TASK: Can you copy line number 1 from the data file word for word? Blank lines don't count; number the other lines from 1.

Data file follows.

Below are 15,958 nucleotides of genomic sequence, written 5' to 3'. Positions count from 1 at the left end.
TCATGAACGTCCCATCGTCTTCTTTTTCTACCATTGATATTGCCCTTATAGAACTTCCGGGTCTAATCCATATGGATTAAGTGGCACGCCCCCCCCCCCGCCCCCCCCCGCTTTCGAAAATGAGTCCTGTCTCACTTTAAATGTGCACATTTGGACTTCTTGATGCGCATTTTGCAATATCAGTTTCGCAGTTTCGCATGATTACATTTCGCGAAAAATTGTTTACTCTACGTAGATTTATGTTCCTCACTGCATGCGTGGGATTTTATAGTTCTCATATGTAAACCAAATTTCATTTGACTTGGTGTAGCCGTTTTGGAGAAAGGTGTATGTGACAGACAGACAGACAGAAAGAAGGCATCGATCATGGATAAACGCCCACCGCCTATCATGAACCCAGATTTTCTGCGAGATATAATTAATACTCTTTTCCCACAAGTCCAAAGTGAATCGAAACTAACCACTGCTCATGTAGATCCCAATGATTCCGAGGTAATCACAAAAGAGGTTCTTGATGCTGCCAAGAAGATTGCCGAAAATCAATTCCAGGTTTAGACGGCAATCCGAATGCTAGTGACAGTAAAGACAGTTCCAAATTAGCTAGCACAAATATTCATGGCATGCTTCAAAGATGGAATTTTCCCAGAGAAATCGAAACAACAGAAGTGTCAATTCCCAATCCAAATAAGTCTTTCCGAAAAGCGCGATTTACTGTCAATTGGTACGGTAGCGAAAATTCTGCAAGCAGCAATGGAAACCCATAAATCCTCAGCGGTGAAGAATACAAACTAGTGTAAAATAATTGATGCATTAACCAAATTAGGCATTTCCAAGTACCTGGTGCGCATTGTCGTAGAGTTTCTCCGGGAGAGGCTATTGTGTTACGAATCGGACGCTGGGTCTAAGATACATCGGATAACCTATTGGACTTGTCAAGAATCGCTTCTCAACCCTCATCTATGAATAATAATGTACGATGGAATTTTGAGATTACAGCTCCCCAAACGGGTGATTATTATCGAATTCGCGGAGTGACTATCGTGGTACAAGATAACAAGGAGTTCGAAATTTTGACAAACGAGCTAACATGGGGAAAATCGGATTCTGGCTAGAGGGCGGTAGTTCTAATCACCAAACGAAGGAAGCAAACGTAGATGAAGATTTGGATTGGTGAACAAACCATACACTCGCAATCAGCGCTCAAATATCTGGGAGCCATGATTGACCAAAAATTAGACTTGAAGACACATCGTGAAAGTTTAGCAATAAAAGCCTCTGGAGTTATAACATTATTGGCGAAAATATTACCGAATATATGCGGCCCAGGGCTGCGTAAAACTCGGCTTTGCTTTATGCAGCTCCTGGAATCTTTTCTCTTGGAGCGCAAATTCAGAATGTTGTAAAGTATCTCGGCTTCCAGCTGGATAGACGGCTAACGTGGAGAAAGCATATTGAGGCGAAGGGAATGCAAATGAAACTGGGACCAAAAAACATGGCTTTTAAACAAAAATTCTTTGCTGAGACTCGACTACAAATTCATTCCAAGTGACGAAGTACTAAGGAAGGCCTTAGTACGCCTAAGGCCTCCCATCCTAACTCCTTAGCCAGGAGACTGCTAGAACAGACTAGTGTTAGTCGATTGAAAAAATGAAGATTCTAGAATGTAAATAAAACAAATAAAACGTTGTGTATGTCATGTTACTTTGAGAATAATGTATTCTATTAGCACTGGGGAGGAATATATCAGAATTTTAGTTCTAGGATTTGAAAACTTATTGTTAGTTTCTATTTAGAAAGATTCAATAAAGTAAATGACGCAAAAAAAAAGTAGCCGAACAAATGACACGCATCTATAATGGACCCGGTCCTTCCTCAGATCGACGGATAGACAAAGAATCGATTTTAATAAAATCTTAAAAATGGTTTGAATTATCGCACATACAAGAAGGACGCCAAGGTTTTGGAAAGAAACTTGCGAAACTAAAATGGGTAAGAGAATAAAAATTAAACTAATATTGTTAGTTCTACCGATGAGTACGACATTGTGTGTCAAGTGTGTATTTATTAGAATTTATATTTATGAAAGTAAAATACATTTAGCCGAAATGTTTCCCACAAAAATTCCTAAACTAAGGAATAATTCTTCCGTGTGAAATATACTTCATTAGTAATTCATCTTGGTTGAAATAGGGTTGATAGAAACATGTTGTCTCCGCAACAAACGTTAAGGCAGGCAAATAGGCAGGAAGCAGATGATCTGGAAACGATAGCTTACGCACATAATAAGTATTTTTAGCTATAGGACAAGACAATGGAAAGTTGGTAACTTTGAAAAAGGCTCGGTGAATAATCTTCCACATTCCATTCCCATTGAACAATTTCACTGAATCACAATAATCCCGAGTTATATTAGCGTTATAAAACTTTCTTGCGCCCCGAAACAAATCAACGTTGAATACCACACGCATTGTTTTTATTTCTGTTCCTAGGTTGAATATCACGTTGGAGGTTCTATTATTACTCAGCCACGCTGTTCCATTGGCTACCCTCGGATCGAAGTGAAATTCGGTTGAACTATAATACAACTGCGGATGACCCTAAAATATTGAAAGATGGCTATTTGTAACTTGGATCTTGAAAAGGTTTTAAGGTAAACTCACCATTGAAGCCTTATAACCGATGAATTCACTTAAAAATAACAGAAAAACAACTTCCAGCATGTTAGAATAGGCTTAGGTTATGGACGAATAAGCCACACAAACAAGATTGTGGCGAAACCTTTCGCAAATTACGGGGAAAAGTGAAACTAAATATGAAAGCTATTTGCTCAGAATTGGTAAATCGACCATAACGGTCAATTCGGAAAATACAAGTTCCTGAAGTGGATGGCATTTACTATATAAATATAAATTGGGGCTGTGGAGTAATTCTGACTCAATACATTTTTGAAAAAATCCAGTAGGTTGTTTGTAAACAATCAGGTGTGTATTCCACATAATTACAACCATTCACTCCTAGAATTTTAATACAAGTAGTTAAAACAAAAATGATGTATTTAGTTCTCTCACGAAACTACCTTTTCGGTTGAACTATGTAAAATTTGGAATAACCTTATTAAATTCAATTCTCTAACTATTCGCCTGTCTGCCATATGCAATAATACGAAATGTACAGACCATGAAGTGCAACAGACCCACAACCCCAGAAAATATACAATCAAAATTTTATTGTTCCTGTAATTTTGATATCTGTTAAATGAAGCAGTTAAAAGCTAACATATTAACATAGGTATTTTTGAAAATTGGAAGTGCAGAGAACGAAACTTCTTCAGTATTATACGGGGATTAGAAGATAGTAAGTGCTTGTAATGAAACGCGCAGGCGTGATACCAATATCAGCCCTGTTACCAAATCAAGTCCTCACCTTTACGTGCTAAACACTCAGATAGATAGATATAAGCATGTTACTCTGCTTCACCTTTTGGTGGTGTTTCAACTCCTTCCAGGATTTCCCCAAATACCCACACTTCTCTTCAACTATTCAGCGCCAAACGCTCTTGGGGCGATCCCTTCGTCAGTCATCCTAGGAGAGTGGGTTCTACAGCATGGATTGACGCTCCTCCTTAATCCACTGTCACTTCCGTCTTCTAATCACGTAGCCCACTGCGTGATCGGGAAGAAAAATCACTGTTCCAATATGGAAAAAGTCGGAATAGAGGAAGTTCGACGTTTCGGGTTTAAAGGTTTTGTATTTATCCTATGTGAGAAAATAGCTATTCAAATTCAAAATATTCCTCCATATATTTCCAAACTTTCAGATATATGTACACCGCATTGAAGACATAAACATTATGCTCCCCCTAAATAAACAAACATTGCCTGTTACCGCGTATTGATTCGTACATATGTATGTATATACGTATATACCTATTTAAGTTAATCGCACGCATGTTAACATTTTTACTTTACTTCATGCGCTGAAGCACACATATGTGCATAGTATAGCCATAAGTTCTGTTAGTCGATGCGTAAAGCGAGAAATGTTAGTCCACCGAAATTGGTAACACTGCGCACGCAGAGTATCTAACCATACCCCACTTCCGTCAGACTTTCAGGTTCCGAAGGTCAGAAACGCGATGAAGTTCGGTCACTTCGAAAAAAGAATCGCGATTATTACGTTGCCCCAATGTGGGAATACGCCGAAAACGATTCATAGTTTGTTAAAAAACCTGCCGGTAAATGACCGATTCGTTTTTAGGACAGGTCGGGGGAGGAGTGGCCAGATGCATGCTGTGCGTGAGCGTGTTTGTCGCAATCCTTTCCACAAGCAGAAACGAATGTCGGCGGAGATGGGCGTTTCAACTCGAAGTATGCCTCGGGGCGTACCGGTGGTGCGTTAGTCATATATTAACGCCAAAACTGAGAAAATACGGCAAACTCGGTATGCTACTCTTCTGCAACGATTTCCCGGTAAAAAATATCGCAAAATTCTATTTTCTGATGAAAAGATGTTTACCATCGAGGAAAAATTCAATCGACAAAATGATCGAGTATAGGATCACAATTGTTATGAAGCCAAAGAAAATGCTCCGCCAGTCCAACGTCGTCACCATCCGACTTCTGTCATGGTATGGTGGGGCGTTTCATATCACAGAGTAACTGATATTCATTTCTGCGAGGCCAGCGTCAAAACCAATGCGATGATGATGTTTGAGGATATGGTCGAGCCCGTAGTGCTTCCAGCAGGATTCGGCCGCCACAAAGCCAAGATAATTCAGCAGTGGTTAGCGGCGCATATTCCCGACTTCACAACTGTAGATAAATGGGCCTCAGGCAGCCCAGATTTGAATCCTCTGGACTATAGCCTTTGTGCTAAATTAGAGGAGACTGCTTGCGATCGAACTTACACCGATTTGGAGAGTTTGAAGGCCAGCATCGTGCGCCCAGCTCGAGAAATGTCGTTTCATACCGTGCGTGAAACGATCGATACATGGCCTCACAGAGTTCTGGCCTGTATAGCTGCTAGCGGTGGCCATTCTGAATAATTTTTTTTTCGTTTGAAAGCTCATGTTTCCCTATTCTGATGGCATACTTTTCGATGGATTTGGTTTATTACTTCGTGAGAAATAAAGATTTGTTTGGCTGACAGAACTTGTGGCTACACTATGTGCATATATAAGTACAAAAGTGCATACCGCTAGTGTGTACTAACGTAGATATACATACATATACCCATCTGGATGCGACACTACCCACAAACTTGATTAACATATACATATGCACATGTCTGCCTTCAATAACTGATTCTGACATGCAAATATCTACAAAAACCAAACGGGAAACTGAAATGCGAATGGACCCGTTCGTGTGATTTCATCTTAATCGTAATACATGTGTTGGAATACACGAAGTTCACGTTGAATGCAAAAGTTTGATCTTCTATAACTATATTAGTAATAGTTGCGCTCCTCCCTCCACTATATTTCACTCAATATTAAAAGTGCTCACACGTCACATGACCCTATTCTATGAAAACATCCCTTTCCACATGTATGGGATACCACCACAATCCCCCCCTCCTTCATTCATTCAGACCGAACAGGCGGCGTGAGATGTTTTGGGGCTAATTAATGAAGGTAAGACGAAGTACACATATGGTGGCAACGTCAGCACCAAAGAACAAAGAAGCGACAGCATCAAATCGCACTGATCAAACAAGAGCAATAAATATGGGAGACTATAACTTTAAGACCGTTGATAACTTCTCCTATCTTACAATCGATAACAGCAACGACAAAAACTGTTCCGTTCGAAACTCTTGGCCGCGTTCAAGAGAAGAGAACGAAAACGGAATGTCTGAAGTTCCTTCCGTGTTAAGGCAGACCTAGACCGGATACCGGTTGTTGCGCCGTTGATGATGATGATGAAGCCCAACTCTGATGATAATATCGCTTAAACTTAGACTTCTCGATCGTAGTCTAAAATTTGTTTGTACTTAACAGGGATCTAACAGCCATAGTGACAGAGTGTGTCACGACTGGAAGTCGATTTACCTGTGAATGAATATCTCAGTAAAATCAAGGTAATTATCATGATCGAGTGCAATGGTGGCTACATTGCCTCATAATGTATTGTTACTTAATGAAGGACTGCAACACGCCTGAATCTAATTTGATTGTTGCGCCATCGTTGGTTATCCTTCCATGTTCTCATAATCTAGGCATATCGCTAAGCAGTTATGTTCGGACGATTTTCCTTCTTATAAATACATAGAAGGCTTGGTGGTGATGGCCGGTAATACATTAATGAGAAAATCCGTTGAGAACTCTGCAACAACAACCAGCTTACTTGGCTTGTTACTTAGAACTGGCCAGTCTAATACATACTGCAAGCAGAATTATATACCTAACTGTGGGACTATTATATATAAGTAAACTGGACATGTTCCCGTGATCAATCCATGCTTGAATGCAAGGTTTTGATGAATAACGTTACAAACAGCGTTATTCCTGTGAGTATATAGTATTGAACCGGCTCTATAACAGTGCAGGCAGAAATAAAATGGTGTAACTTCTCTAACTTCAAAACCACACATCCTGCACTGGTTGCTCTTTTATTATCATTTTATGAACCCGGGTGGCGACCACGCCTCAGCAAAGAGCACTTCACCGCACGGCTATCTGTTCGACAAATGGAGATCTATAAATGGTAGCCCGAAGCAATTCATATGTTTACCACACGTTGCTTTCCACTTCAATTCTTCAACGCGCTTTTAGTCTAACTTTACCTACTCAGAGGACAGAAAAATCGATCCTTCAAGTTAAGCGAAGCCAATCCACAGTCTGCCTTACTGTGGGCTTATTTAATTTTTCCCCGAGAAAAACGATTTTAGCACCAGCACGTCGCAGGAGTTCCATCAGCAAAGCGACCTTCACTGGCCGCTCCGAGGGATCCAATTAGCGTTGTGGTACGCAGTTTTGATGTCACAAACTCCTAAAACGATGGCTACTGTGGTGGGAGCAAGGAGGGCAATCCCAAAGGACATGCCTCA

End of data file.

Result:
Below are 15,958 nucleotides of genomic sequence, written 5' to 3'. Positions count from 1 at the left end.